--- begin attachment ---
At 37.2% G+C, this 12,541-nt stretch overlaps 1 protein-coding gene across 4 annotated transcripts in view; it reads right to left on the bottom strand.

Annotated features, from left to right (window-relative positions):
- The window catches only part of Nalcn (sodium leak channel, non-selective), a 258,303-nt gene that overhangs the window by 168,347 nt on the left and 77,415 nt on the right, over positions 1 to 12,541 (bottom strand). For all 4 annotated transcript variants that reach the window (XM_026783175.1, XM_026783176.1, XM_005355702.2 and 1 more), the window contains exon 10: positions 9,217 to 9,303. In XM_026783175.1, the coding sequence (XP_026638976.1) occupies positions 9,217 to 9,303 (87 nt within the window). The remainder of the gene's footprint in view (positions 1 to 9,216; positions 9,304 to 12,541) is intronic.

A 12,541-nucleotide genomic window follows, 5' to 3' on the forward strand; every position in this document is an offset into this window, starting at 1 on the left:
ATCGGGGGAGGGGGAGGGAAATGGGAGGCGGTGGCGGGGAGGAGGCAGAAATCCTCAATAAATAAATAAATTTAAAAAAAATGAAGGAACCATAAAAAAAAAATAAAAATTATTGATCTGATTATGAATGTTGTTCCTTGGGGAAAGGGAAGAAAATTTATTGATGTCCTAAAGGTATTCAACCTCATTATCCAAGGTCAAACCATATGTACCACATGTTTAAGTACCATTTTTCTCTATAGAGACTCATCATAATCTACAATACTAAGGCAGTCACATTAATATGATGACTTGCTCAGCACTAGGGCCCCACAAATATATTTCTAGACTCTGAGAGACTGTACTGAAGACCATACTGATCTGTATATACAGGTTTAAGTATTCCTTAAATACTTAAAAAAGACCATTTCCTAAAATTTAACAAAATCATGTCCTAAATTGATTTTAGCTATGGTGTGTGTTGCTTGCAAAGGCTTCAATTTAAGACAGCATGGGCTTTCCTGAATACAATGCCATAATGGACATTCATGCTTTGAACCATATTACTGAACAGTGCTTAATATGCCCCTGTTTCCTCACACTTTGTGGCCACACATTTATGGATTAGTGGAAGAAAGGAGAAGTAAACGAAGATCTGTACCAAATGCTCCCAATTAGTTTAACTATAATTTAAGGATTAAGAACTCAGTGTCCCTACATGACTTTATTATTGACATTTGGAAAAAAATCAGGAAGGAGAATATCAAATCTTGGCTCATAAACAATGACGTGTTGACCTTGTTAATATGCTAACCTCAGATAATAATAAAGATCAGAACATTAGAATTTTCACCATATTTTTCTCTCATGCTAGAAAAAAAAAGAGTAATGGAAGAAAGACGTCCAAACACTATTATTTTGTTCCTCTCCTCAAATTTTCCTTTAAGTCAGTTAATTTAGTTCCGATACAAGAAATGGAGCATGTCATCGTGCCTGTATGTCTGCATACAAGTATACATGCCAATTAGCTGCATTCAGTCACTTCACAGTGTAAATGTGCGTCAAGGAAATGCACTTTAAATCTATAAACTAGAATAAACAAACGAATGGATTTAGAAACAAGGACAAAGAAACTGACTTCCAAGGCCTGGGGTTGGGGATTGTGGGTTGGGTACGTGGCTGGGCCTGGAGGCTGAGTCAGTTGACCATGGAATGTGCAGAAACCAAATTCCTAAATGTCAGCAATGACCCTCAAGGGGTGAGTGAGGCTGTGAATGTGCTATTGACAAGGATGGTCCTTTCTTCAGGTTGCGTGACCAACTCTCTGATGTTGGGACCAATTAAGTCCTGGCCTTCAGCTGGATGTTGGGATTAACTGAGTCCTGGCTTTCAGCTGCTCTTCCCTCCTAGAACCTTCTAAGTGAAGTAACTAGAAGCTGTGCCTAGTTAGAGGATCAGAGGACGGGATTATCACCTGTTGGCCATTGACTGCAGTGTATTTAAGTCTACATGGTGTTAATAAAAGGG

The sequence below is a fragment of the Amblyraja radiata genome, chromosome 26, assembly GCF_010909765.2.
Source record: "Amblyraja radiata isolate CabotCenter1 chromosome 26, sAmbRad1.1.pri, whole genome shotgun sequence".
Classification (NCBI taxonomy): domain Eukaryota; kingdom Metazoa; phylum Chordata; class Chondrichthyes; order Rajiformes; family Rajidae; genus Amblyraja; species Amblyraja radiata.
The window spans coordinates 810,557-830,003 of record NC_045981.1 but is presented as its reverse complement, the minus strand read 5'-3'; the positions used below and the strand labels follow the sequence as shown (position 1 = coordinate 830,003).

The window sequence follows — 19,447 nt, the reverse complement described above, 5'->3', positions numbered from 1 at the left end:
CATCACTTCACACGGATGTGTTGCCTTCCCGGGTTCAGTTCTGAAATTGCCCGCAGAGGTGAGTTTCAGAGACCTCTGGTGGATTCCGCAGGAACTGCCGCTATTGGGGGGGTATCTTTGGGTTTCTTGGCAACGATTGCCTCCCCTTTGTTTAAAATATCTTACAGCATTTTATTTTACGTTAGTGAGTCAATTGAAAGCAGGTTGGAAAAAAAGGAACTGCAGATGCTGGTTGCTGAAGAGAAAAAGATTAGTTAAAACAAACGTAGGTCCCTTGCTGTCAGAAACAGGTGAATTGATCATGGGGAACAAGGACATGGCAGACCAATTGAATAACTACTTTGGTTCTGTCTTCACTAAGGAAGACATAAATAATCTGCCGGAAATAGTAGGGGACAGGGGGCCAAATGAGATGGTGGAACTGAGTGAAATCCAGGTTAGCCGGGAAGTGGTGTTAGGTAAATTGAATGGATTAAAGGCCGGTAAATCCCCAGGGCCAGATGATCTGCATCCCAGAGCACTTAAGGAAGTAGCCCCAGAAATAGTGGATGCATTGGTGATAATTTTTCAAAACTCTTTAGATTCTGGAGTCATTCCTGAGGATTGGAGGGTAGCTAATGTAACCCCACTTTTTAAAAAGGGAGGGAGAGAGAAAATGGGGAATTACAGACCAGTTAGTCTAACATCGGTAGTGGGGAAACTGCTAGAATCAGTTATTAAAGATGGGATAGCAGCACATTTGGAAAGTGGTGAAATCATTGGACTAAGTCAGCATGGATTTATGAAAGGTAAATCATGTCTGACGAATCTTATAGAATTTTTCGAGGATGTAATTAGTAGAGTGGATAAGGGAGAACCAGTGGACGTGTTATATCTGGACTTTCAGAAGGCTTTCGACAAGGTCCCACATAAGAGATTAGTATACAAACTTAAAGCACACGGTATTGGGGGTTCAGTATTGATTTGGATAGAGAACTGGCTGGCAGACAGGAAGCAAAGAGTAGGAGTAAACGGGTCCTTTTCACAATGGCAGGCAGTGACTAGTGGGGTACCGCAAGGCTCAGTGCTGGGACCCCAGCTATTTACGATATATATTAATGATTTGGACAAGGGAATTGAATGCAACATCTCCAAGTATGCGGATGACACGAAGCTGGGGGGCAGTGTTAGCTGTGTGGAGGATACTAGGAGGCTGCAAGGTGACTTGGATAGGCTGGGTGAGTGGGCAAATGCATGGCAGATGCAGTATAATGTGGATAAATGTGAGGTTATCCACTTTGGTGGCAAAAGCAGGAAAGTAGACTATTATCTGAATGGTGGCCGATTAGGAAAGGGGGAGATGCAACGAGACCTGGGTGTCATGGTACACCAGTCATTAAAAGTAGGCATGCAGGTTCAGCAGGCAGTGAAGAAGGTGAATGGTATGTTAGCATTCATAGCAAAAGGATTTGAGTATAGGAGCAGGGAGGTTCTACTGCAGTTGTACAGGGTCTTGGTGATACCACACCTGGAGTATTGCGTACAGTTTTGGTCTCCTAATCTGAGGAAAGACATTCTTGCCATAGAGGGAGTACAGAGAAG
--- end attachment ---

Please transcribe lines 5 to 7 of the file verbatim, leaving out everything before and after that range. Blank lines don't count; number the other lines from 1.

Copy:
ATCGGGGGAGGGGGAGGGAAATGGGAGGCGGTGGCGGGGAGGAGGCAGAAATCCTCAATAAATAAATAAATTTAAAAAAAATGAAGGAACCATAAAAAAAAAATAAAAATTATTGATCTGATTATGAATGTTGTTCCTTGGGGAAAGGGAAGAAAATTTATTGATGTCCTAAAGGTATTCAACCTCATTATCCAAGGTCAAACCATATGTACCACATGTTTAAGTACCATTTTTCTCTATAGAGACTCATCATAATCTACAATACTAAGGCAGTCACATTAATATGATGACTTGCTCAGCACTAGGGCCCCACAAATATATTTCTAGACTCTGAGAGACTGTACTGAAGACCATACTGATCTGTATATACAGGTTTAAGTATTCCTTAAATACTTAAAAAAGACCATTTCCTAAAATTTAACAAAATCATGTCCTAAATTGATTTTAGCTATGGTGTGTGTTGCTTGCAAAGGCTTCAATTTAAGACAGCATGGGCTTTCCTGAATACAATGCCATAATGGACATTCATGCTTTGAACCATATTACTGAACAGTGCTTAATATGCCCCTGTTTCCTCACACTTTGTGGCCACACATTTATGGATTAGTGGAAGAAAGGAGAAGTAAACGAAGATCTGTACCAAATGCTCCCAATTAGTTTAACTATAATTTAAGGATTAAGAACTCAGTGTCCCTACATGACTTTATTATTGACATTTGGAAAAAAATCAGGAAGGAGAATATCAAATCTTGGCTCATAAACAATGACGTGTTGACCTTGTTAATATGCTAACCTCAGATAATAATAAAGATCAGAACATTAGAATTTTCACCATATTTTTCTCTCATGCTAGAAAAAAAAAGAGTAATGGAAGAAAGACGTCCAAACACTATTATTTTGTTCCTCTCCTCAAATTTTCCTTTAAGTCAGTTAATTTAGTTCCGATACAAGAAATGGAGCATGTCATCGTGCCTGTATGTCTGCATACAAGTATACATGCCAATTAGCTGCATTCAGTCACTTCACAGTGTAAATGTGCGTCAAGGAAATGCACTTTAAATCTATAAACTAGAATAAACAAACGAATGGATTTAGAAACAAGGACAAAGAAACTGACTTCCAAGGCCTGGGGTTGGGGATTGTGGGTTGGGTACGTGGCTGGGCCTGGAGGCTGAGTCAGTTGACCATGGAATGTGCAGAAACCAAATTCCTAAATGTCAGCAATGACCCTCAAGGGGTGAGTGAGGCTGTGAATGTGCTATTGACAAGGATGGTCCTTTCTTCAGGTTGCGTGACCAACTCTCTGATGTTGGGACCAATTAAGTCCTGGCCTTCAGCTGGATGTTGGGATTAACTGAGTCCTGGCTTTCAGCTGCTCTTCCCTCCTAGAACCTTCTAAGTGAAGTAACTAGAAGCTGTGCCTAGTTAGAGGATCAGAGGACGGGATTATCACCTGTTGGCCATTGACTGCAGTGTATTTAAGTCTACATGGTGTTAATAAAAGGG

The sequence below is a fragment of the Amblyraja radiata genome, chromosome 26, assembly GCF_010909765.2.
Source record: "Amblyraja radiata isolate CabotCenter1 chromosome 26, sAmbRad1.1.pri, whole genome shotgun sequence".